Book Review: The Routledge Handbook of EU Copyright Law

The Routledge Handbook of EU Copyright Law is edited by our very own perma-Kat Professor of Eleonora Rosati, who (in case readers didn’t already know) is Professor of Intellectual Property Law and Director of the Institute for Intellectual Property and Market Law (IFIM) at Stockholm University, Guest Professor at CEIPI-University of Strasbourg, Research Associate at EDHEC Business School, Associate of CIPIL-University of Cambridge (UK), and Of Counsel at Bird & Bird.

Image:  Ana Kocmut-Saunders
As well as offering a review of the book, this post also provides readers with a 20% discount code and details of the launch event taking place on 26 May 2021, see below for full details.

Eleonora Rosati sets the context for the book in the preface titled; 30 Years of EU Copyright – A Celebration of the Discourse Around EU Harmonization, providing different perspectives and reflections on the overall process that has led to “both an increasingly rich, heterogeneous, and complex EU copyright legislative framework…and a plethora (more than one hundred) of equally rich, heterogenous, and complex decisions by the CJEU.”

From there, the handbook is presented in 6 parts, made up of 24 chapters, authored by the leading academics and lawyers. 

Section I – The law and policy of the EU copyright harmonization project

As the title suggests, this first section covers the law and policy of the EU harmonisation project. It does this in three chapters. First, Ana Ramalho discusses the competence and rationale of EU copyright harmonization; the cornerstone of its competence being the establishment and functioning of the internal market.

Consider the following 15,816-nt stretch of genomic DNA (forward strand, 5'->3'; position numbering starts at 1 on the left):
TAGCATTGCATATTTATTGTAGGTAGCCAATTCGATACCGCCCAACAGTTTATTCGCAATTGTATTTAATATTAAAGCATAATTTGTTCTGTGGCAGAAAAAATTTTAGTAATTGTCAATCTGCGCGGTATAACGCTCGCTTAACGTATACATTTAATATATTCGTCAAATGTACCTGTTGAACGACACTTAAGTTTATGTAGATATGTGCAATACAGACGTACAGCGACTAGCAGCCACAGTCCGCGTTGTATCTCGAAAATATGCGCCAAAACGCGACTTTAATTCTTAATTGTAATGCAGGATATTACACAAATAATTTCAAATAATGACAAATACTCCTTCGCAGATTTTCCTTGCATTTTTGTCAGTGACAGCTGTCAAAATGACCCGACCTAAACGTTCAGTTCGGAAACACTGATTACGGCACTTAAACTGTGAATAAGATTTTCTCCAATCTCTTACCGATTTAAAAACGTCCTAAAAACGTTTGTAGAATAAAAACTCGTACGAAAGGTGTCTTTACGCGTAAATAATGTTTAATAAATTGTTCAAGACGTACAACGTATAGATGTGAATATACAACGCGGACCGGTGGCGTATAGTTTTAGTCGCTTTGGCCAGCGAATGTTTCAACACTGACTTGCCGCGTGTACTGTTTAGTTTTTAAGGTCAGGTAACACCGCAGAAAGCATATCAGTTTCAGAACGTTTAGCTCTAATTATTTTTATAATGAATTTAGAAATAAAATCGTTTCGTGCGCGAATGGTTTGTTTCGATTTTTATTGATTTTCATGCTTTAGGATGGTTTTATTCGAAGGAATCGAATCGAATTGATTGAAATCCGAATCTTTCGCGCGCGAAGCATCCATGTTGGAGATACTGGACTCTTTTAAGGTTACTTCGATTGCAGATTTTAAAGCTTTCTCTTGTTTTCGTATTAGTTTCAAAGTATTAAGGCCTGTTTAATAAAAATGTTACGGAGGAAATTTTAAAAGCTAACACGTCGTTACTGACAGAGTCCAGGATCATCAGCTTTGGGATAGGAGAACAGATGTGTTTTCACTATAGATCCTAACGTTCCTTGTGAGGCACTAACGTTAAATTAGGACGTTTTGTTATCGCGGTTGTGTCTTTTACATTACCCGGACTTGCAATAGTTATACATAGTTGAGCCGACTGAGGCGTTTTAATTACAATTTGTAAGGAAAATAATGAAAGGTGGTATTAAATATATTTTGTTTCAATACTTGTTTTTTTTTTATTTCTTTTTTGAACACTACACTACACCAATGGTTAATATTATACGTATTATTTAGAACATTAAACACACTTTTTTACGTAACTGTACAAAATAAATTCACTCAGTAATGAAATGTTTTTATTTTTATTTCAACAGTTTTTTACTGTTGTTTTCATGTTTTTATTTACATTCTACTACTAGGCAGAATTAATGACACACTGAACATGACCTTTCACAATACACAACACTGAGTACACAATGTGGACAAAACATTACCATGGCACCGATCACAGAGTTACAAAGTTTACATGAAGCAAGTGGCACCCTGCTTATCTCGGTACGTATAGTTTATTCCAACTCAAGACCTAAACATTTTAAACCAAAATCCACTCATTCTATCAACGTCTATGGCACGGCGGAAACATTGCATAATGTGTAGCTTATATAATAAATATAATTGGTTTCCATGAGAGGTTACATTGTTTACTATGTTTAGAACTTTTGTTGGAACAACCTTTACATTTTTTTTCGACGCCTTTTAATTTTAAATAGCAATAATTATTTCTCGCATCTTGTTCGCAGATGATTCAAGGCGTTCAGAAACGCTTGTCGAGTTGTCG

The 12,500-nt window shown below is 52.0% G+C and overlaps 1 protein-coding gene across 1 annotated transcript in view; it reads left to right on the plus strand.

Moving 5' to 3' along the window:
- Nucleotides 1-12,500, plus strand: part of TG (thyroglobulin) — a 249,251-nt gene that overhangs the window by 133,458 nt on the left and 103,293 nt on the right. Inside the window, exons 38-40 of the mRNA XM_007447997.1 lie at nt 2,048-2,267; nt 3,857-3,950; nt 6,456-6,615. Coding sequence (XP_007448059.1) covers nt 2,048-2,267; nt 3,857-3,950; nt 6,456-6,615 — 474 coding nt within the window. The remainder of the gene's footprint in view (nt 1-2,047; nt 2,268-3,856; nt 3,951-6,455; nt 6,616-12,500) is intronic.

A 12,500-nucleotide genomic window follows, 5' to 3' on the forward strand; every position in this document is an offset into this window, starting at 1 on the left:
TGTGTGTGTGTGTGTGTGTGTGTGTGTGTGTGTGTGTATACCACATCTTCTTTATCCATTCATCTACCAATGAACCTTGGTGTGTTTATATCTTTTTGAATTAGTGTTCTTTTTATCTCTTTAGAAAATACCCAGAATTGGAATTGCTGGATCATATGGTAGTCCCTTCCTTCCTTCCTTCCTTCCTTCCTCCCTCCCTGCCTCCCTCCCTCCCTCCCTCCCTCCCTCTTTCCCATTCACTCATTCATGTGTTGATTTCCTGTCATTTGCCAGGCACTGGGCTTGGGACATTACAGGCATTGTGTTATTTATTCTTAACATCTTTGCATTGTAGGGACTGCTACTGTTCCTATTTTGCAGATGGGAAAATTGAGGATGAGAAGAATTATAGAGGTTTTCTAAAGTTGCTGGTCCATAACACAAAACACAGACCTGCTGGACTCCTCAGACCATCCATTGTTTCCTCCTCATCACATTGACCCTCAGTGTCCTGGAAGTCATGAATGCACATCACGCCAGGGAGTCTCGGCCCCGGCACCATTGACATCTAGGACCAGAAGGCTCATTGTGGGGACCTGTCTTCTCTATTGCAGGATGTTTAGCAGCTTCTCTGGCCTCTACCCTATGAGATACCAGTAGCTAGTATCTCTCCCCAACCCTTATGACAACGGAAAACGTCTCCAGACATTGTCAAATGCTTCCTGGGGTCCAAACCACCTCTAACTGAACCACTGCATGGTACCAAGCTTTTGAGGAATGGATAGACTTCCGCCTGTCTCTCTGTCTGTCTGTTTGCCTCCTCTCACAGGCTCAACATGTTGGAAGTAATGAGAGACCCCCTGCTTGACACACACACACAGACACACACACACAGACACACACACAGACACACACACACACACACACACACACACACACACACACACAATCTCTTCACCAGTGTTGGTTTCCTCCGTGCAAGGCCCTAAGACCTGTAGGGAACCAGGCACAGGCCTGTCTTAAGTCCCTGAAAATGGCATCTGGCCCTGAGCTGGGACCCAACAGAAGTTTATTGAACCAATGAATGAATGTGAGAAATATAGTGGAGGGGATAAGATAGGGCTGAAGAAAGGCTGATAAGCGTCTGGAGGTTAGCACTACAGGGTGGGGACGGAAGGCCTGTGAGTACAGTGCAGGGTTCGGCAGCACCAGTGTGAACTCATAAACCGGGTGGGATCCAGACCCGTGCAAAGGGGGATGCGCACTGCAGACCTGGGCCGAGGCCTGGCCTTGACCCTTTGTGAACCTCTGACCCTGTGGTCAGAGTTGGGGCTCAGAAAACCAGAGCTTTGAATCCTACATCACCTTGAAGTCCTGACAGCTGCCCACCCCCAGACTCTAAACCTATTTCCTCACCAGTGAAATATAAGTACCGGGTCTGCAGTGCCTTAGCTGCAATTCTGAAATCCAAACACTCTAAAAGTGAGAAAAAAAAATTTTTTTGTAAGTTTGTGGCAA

In the second chapter, Tito Rendas provides an overview of the fundamental rights in EU copyright law. As it is well established by the CJEU, these fundamental rights have horizontal effects which must be balanced fairly. This chapter provides an insight into the influence of fundamental rights in the areas of copyright ownership and scope, exceptions and enforcement... which Rendas argues is, in the end, somewhat superficial.

Third, Tatiana-Eleni Synodinou critically examines the question of unification of European copyright law. The author argues that the EU Commission should speed up the timeline and introduce a mandatory European unified copyright law at an earlier stage. Partly, as she demonstrates, because the journey has already begun as well as due to the challenges posed by online technology. Without such forward thinking action, the author argues, the more interconnected the world becomes, the more likely that copyright will be seen as a regulatory barrier to a global cultural and economic forum. 

Section II – Copyright and related rights: when does and should protection arise?